Spina bifida

Spina bifida

Spina bifida is a common birth defect affecting 5,000 Australians.

The condition occurs when the tissue surrounding the developing spinal cord of a foetus doesn’t close properly.

Spina bifida can cause a number of problems including...

  • reduced sensation in the lower body, legs and feet, leading to the possibility of burns and pressure sores

  • a degree of paralysis of the lower body and legs, causing walking difficulties or inability to walk

  • different degrees and types of urinary and/or bowel incontinence

  • some sexual dysfunction, particularly related to penile erection and ejaculation

  • deformities of the spine – commonly scoliosis, where the spine bends into an ‘S’ shape

  • cord tethering - the spinal cord sticks to the area of the original lesion and becomes stretched

  • Arnold Chiari malformation – an abnormality of the back of the brain and upper spinal cord which can cause disturbance of breathing, swallowing, eye movement and fluid flow, leading to hydrocephalus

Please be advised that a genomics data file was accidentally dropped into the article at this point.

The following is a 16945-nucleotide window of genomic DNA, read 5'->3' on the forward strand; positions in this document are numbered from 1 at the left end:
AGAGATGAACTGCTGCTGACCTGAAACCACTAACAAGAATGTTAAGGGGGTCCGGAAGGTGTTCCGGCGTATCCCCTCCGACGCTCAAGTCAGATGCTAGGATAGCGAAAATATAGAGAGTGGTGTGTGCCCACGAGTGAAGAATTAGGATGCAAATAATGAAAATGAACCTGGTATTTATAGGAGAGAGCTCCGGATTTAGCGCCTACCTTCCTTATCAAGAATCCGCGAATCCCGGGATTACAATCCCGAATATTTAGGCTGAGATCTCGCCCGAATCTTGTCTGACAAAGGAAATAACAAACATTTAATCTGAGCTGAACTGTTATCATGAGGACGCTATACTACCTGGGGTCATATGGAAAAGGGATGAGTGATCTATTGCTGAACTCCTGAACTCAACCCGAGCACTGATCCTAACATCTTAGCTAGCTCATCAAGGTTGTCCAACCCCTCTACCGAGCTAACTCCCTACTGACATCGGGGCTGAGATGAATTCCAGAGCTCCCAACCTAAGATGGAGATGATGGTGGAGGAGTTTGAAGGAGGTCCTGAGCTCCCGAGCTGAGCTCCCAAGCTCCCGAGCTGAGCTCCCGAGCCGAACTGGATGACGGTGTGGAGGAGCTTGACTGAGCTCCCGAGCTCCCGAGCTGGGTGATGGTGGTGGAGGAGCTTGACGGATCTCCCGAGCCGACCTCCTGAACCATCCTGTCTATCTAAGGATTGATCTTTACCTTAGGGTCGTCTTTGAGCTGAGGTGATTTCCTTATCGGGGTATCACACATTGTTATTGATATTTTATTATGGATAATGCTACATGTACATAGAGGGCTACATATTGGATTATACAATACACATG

• learning difficulties.

The specific cause of spina bifida is not known but genetic and environmental factors can increase the chance of development.

To reduce the risk of having a child with spina bifida women are encouraged to ensure they are getting enough folate in their diet or take a supplement one month before conception and for the first three months of pregnancy.

There is no cure for spina bifida, however, treatment may involve surgery depending on the severity of the condition.